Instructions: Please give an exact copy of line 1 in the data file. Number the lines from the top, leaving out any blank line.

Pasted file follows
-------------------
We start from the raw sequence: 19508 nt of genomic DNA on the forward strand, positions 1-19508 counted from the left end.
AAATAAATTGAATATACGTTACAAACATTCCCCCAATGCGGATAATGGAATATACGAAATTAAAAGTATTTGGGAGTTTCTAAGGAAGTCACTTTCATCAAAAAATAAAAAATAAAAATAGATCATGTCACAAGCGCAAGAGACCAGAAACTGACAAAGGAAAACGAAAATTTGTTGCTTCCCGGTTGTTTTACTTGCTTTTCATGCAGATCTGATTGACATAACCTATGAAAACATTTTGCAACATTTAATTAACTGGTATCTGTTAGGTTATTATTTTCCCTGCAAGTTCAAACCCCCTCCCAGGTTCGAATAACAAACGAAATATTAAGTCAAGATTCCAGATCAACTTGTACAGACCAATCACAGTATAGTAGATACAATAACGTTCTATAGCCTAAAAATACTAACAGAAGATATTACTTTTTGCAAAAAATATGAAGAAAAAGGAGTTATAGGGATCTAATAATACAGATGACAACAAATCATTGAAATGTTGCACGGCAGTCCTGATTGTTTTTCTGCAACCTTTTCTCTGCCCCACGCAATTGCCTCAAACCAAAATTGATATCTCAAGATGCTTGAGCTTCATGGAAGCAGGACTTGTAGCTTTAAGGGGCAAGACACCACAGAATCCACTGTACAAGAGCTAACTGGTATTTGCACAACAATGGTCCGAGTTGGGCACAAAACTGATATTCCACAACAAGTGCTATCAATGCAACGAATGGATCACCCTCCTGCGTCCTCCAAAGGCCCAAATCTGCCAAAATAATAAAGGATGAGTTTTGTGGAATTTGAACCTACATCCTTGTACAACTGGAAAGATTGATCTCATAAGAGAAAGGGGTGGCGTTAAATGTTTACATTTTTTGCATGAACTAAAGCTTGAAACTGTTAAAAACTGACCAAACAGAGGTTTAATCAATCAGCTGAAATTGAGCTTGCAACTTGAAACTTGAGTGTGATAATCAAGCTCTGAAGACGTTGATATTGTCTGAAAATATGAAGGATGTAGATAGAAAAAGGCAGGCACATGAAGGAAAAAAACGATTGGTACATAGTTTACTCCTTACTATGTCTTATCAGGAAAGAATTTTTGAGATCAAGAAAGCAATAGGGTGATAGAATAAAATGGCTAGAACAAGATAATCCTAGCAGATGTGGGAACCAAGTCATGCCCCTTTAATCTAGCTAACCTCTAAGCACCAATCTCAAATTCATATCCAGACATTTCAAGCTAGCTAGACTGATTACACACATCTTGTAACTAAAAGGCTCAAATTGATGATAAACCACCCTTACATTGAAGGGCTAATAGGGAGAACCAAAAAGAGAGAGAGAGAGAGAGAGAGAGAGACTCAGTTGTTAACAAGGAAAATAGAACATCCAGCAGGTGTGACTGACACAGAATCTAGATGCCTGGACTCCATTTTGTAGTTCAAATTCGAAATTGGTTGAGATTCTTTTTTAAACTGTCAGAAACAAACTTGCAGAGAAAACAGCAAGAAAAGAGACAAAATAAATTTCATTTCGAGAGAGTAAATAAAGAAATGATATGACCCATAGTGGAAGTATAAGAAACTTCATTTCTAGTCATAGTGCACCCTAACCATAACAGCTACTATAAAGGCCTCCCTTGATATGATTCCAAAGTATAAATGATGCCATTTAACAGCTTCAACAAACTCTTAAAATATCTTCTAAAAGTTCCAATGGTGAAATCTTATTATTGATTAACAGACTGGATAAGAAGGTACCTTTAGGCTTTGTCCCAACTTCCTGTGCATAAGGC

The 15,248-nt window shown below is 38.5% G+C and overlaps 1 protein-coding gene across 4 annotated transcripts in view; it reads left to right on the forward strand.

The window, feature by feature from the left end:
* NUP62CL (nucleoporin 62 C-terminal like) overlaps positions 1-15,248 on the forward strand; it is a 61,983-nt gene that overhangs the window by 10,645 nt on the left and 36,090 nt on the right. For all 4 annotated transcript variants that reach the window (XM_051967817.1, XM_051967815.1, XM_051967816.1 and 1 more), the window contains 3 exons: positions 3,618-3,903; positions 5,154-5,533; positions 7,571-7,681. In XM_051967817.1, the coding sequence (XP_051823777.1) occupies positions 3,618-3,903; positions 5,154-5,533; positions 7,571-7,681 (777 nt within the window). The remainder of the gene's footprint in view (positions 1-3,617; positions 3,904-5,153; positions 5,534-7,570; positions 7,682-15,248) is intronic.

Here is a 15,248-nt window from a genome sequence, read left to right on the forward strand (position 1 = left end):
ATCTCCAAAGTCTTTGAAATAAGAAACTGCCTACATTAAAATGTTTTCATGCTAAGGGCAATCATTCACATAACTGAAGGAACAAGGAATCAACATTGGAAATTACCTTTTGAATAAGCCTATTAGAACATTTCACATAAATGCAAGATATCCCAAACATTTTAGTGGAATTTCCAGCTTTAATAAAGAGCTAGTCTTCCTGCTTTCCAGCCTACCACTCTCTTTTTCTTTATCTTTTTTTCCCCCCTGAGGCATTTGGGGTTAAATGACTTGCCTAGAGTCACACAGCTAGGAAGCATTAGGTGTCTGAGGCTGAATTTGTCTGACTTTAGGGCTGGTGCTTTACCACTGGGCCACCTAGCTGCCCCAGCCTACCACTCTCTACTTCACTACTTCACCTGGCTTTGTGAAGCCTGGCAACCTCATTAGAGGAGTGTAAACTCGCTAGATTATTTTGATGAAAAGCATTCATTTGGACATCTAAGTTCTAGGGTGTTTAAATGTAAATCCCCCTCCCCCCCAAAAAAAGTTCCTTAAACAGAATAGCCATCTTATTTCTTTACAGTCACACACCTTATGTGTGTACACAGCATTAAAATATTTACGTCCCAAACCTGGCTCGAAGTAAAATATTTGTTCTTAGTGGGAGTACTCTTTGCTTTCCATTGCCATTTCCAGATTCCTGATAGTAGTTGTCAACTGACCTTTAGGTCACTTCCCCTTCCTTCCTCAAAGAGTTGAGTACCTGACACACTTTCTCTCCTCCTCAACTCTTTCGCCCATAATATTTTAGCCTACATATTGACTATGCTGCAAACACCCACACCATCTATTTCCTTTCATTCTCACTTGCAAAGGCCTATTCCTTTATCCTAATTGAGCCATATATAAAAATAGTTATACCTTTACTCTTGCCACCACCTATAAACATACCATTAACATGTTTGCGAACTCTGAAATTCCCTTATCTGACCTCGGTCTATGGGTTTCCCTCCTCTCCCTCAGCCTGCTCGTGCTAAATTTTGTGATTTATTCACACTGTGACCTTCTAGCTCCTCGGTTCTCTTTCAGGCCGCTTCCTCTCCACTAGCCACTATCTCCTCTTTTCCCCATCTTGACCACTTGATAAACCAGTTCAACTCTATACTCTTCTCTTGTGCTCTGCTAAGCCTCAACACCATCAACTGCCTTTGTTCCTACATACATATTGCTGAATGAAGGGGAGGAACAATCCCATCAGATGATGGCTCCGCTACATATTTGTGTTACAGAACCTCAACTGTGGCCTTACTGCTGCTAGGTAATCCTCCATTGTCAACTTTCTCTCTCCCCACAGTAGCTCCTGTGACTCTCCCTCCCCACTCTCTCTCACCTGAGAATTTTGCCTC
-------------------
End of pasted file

We start from the raw sequence: 19508 nt of genomic DNA on the forward strand, positions 1-19508 counted from the left end.